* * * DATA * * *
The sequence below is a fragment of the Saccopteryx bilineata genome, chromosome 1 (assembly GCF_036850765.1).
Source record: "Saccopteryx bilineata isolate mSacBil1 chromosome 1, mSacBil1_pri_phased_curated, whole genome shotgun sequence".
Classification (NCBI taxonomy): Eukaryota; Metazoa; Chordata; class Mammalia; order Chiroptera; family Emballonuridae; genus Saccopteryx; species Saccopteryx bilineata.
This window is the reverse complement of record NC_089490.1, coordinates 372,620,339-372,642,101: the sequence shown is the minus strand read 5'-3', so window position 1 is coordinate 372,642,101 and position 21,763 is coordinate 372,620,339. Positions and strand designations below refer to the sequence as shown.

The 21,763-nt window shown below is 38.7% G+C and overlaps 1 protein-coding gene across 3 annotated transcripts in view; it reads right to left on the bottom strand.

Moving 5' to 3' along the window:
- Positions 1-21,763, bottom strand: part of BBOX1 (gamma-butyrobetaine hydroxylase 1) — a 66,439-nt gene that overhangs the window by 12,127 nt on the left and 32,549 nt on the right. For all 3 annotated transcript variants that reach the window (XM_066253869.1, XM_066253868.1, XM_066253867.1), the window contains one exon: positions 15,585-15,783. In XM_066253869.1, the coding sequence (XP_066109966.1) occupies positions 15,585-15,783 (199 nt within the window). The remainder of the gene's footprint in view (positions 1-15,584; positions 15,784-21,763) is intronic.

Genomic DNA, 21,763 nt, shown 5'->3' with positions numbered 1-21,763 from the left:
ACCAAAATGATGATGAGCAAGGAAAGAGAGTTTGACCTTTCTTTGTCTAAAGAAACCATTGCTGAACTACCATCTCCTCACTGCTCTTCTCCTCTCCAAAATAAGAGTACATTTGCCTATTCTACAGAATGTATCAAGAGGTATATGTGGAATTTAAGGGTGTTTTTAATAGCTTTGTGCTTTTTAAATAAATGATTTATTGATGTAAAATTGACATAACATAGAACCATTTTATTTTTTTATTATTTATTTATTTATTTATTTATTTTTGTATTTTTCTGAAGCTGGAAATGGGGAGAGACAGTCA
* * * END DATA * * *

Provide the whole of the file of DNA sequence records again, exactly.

The sequence below is a fragment of the Saccopteryx bilineata genome, chromosome 1 (assembly GCF_036850765.1).
Source record: "Saccopteryx bilineata isolate mSacBil1 chromosome 1, mSacBil1_pri_phased_curated, whole genome shotgun sequence".
Classification (NCBI taxonomy): Eukaryota; Metazoa; Chordata; class Mammalia; order Chiroptera; family Emballonuridae; genus Saccopteryx; species Saccopteryx bilineata.
This window is the reverse complement of record NC_089490.1, coordinates 372,620,339-372,642,101: the sequence shown is the minus strand read 5'-3', so window position 1 is coordinate 372,642,101 and position 21,763 is coordinate 372,620,339. Positions and strand designations below refer to the sequence as shown.

The 21,763-nt window shown below is 38.7% G+C and overlaps 1 protein-coding gene across 3 annotated transcripts in view; it reads right to left on the bottom strand.

Moving 5' to 3' along the window:
- Positions 1-21,763, bottom strand: part of BBOX1 (gamma-butyrobetaine hydroxylase 1) — a 66,439-nt gene that overhangs the window by 12,127 nt on the left and 32,549 nt on the right. For all 3 annotated transcript variants that reach the window (XM_066253869.1, XM_066253868.1, XM_066253867.1), the window contains one exon: positions 15,585-15,783. In XM_066253869.1, the coding sequence (XP_066109966.1) occupies positions 15,585-15,783 (199 nt within the window). The remainder of the gene's footprint in view (positions 1-15,584; positions 15,784-21,763) is intronic.

Genomic DNA, 21,763 nt, shown 5'->3' with positions numbered 1-21,763 from the left:
ACCAAAATGATGATGAGCAAGGAAAGAGAGTTTGACCTTTCTTTGTCTAAAGAAACCATTGCTGAACTACCATCTCCTCACTGCTCTTCTCCTCTCCAAAATAAGAGTACATTTGCCTATTCTACAGAATGTATCAAGAGGTATATGTGGAATTTAAGGGTGTTTTTAATAGCTTTGTGCTTTTTAAATAAATGATTTATTGATGTAAAATTGACATAACATAGAACCATTTTATTTTTTTATTATTTATTTATTTATTTATTTATTTTTGTATTTTTCTGAAGCTGGAAATGGGGAGAGACAGTCA